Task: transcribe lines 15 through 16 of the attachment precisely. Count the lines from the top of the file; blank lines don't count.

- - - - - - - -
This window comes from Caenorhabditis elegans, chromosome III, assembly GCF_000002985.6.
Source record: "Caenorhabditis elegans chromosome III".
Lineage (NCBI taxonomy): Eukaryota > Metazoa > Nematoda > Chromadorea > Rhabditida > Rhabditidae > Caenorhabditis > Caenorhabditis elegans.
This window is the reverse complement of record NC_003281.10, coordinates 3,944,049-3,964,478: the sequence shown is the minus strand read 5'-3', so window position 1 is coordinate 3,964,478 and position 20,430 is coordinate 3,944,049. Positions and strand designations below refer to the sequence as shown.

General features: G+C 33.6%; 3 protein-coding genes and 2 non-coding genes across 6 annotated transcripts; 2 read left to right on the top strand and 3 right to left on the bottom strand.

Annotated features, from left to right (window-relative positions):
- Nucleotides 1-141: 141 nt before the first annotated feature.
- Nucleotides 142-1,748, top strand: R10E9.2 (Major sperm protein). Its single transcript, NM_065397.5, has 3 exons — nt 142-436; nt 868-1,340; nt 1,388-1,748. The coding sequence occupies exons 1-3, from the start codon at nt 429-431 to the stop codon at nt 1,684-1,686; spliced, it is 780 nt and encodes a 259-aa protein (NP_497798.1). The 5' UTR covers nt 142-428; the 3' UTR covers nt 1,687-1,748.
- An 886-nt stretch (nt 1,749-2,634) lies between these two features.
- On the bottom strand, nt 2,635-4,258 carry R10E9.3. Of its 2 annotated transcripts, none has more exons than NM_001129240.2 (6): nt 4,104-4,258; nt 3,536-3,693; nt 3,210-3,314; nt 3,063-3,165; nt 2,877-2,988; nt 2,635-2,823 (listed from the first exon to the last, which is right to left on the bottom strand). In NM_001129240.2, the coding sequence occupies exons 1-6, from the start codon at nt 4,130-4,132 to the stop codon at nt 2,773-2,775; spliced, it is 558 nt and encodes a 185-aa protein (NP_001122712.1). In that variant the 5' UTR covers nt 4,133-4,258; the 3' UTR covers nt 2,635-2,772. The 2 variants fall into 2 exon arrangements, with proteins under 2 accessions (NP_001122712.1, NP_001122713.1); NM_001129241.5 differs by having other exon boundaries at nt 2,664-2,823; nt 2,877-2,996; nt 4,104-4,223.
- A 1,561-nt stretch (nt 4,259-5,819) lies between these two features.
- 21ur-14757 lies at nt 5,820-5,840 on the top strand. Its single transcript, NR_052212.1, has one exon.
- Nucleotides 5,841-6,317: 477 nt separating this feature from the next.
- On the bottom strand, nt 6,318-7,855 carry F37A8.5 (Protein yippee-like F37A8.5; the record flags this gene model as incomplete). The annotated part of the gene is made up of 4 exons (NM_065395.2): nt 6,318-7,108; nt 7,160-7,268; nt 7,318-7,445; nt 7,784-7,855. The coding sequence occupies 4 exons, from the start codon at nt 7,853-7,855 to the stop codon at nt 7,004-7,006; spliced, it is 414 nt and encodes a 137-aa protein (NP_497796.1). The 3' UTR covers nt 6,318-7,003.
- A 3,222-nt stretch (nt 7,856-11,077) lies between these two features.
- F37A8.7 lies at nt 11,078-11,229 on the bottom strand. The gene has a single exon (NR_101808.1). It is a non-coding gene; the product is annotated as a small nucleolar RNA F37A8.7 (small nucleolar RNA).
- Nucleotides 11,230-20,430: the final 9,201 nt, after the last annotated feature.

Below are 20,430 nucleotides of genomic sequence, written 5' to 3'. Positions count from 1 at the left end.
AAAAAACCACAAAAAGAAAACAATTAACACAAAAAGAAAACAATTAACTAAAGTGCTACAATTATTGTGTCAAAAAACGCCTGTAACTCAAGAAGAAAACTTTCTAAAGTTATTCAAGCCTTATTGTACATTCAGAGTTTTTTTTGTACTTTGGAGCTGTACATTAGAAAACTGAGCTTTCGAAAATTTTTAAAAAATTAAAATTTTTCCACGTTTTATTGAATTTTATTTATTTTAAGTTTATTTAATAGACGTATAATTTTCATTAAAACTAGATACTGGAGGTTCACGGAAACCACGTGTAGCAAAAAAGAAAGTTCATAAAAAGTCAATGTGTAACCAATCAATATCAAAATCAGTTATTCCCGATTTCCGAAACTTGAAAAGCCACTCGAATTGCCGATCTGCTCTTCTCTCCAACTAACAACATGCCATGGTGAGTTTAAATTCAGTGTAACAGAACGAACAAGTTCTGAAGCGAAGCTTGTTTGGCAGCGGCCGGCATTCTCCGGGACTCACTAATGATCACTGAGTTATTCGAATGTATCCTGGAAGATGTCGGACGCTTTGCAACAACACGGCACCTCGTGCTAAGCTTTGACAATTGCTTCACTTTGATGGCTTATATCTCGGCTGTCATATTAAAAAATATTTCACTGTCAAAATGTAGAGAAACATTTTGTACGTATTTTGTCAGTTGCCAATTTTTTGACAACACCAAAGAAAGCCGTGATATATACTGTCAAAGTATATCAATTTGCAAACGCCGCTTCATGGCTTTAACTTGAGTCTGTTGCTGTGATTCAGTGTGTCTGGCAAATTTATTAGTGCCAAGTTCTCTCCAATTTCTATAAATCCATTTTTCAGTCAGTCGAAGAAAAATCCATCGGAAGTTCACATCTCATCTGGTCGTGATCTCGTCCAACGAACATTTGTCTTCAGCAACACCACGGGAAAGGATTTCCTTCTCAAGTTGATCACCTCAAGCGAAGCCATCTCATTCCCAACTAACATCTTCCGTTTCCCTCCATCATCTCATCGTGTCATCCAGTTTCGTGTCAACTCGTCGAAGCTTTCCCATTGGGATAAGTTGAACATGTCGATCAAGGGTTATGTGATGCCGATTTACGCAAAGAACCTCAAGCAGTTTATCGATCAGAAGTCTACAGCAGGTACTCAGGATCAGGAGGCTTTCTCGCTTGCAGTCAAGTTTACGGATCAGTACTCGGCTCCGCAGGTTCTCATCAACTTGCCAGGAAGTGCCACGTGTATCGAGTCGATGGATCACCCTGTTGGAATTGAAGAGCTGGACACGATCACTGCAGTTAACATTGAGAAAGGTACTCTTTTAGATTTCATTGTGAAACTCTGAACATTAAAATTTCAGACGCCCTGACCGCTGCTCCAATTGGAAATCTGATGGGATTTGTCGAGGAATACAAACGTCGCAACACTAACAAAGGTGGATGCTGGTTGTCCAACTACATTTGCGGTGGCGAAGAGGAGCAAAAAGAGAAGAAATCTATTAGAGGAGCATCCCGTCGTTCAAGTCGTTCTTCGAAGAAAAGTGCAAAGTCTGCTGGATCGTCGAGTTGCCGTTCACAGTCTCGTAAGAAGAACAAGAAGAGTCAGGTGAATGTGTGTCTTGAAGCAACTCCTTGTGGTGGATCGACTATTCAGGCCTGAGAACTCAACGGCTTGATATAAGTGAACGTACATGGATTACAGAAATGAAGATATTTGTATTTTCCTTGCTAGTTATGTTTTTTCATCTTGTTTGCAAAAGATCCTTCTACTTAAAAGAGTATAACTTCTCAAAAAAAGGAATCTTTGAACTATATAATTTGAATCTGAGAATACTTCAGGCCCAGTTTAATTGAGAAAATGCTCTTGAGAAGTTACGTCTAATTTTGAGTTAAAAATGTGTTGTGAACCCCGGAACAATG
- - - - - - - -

- A 3,222-nt stretch (nt 7,856-11,077) lies between these two features.
- F37A8.7 lies at nt 11,078-11,229 on the bottom strand. The gene has a single exon (NR_101808.1). It is a non-coding gene; the product is annotated as a small nucleolar RNA F37A8.7 (small nucleolar RNA).